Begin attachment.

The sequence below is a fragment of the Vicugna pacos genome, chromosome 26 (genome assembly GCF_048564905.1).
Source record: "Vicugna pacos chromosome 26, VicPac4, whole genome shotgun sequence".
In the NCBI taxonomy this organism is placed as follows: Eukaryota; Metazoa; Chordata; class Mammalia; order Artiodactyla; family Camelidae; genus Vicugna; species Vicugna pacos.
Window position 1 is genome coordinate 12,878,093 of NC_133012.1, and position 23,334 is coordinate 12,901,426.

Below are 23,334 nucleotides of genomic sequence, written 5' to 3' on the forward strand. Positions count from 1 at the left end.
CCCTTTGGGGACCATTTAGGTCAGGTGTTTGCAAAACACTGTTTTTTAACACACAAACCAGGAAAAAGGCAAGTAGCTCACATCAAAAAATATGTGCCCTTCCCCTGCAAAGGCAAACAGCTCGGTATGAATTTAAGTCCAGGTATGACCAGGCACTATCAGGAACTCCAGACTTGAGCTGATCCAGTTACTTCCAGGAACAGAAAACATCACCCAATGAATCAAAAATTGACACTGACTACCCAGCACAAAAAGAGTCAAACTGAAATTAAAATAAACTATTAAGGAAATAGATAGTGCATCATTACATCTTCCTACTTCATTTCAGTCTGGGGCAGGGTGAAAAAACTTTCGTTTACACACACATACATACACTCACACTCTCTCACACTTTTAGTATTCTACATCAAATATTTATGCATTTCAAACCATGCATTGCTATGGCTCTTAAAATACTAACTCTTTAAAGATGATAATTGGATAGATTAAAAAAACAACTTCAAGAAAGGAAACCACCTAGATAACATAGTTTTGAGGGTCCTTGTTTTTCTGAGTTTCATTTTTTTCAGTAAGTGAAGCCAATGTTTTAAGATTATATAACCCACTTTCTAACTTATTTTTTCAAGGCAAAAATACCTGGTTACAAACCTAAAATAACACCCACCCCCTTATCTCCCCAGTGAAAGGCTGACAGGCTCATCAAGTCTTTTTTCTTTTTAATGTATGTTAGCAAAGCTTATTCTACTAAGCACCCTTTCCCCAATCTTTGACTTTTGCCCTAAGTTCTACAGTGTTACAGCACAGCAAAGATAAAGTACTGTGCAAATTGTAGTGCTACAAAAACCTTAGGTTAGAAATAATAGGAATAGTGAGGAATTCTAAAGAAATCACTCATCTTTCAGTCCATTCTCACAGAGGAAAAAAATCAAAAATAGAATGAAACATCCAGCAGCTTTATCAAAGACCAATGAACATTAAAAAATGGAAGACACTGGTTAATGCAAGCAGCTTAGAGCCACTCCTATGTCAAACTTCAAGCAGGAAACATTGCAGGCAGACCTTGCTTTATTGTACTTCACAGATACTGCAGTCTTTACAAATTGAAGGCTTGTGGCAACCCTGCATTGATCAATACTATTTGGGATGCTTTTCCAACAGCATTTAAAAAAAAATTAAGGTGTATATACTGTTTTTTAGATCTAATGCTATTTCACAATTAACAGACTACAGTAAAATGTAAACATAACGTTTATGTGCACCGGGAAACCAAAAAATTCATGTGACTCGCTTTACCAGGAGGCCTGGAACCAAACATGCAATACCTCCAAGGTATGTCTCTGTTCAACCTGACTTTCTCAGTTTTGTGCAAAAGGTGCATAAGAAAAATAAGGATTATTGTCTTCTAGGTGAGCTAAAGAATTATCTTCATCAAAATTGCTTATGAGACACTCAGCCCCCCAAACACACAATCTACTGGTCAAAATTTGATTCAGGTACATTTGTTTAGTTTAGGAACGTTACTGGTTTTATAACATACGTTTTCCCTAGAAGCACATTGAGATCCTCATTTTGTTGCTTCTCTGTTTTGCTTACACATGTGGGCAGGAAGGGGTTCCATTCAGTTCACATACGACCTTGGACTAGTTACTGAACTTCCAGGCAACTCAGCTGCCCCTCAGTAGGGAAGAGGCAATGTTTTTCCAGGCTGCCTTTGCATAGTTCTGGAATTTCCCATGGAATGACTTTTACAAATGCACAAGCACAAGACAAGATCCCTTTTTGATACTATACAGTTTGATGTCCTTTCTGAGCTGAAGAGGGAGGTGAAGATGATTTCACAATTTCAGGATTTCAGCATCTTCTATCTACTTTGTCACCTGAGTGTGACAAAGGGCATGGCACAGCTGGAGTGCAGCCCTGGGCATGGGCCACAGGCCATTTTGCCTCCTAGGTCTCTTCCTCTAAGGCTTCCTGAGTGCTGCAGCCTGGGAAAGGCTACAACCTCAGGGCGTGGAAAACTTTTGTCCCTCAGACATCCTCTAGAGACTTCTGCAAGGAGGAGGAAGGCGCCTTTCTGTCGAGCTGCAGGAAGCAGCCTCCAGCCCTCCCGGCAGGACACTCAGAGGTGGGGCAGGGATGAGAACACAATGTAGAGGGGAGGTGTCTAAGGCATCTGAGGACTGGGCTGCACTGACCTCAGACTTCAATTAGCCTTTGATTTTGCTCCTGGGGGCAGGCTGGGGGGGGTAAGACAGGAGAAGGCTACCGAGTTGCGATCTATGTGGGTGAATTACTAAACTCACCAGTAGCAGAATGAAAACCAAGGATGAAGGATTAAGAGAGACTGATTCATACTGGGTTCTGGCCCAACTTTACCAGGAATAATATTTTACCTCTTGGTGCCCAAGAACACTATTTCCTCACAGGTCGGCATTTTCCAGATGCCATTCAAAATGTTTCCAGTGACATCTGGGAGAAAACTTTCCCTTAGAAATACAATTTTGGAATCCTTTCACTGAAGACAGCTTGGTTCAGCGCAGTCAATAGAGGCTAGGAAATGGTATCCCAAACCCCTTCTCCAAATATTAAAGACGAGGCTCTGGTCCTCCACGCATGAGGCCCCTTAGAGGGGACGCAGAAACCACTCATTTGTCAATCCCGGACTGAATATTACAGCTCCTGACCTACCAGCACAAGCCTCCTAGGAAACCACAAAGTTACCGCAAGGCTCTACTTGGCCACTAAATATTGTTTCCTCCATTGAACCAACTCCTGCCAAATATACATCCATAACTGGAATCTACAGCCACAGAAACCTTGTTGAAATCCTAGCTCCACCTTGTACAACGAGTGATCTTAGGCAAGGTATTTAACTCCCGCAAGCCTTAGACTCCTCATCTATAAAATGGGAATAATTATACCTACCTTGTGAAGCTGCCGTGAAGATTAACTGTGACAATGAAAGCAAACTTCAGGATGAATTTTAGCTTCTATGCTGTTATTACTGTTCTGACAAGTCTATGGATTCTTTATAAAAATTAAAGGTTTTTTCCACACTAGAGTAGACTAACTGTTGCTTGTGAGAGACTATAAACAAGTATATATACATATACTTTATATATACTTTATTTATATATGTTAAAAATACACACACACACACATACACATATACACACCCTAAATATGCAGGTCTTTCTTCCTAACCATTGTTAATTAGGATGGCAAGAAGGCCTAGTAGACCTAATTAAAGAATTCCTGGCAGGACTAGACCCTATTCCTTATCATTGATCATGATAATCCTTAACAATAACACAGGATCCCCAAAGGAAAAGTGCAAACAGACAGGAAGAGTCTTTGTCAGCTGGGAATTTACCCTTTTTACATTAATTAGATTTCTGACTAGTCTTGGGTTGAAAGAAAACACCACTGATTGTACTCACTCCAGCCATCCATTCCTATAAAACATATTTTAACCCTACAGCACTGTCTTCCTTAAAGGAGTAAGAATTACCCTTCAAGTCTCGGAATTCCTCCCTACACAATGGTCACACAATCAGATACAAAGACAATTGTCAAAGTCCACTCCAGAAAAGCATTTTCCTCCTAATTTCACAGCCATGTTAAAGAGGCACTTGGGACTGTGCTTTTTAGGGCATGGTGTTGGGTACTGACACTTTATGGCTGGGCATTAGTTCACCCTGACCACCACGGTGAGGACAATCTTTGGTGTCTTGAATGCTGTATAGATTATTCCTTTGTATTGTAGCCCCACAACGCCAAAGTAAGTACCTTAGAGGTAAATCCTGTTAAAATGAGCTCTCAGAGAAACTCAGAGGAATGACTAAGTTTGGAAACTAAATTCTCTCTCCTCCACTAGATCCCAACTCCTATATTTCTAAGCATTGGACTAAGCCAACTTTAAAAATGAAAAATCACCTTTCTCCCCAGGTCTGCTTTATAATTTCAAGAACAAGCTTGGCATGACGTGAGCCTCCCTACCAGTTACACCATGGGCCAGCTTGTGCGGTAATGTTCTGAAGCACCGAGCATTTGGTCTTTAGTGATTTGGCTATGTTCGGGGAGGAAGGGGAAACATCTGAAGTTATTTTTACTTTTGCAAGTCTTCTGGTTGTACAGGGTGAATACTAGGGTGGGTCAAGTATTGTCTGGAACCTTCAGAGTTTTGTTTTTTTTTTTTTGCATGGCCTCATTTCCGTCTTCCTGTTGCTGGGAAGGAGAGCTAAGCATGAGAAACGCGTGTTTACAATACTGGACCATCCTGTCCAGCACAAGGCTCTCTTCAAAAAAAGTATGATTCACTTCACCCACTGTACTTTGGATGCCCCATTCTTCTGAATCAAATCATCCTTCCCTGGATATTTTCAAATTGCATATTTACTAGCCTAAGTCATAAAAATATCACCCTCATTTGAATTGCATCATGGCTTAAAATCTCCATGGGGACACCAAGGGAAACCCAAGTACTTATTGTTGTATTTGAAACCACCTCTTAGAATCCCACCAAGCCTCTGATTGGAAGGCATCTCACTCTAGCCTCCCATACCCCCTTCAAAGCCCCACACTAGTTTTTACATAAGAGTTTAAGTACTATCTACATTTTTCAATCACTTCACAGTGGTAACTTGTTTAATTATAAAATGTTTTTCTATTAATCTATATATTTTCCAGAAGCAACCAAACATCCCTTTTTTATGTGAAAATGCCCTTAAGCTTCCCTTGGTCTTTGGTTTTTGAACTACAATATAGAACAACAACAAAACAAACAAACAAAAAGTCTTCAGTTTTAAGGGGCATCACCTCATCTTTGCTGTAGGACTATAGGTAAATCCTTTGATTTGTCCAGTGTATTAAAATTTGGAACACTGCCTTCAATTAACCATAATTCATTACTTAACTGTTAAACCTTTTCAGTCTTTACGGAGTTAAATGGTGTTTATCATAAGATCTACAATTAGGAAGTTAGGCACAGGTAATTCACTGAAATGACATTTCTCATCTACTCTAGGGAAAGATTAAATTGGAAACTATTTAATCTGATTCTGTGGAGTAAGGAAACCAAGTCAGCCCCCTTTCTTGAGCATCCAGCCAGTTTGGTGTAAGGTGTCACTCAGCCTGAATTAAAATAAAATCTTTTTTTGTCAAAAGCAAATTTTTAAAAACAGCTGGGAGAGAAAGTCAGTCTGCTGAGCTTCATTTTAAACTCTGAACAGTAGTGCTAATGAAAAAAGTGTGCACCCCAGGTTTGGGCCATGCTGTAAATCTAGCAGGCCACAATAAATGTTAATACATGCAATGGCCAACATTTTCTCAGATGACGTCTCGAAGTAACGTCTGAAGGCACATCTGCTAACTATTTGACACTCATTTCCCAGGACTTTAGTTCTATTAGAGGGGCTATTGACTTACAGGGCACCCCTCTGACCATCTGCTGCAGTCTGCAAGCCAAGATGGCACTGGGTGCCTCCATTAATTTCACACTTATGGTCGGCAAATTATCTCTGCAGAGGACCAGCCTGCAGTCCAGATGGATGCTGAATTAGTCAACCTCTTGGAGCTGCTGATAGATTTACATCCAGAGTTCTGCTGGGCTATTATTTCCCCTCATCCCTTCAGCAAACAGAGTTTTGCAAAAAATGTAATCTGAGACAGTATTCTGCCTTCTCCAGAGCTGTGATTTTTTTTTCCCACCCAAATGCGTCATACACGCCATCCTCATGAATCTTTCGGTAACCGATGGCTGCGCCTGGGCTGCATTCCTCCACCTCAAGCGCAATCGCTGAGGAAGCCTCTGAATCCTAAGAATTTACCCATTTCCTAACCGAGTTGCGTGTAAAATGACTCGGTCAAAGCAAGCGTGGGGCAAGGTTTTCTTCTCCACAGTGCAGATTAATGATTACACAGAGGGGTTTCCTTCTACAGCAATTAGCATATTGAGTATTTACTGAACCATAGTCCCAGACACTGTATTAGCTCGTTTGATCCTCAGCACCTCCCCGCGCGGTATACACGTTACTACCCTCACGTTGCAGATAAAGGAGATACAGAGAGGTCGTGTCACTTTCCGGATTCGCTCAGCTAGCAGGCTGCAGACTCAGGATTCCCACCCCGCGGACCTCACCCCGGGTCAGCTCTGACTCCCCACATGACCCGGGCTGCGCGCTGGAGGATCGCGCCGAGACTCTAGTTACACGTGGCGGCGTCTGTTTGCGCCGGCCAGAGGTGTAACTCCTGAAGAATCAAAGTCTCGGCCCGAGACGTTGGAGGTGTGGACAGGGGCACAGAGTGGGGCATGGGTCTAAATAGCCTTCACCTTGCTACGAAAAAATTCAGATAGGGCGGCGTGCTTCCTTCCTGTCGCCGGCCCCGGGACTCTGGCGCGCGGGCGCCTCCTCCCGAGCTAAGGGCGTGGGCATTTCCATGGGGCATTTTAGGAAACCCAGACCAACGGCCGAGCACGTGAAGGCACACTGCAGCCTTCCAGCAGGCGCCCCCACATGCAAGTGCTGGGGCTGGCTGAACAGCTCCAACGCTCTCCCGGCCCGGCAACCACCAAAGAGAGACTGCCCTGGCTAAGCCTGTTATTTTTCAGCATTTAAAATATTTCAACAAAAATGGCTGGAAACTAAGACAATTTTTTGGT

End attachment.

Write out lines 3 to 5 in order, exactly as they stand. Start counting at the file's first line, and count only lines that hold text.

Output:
In the NCBI taxonomy this organism is placed as follows: Eukaryota; Metazoa; Chordata; class Mammalia; order Artiodactyla; family Camelidae; genus Vicugna; species Vicugna pacos.
Window position 1 is genome coordinate 12,878,093 of NC_133012.1, and position 23,334 is coordinate 12,901,426.

Below are 23,334 nucleotides of genomic sequence, written 5' to 3' on the forward strand. Positions count from 1 at the left end.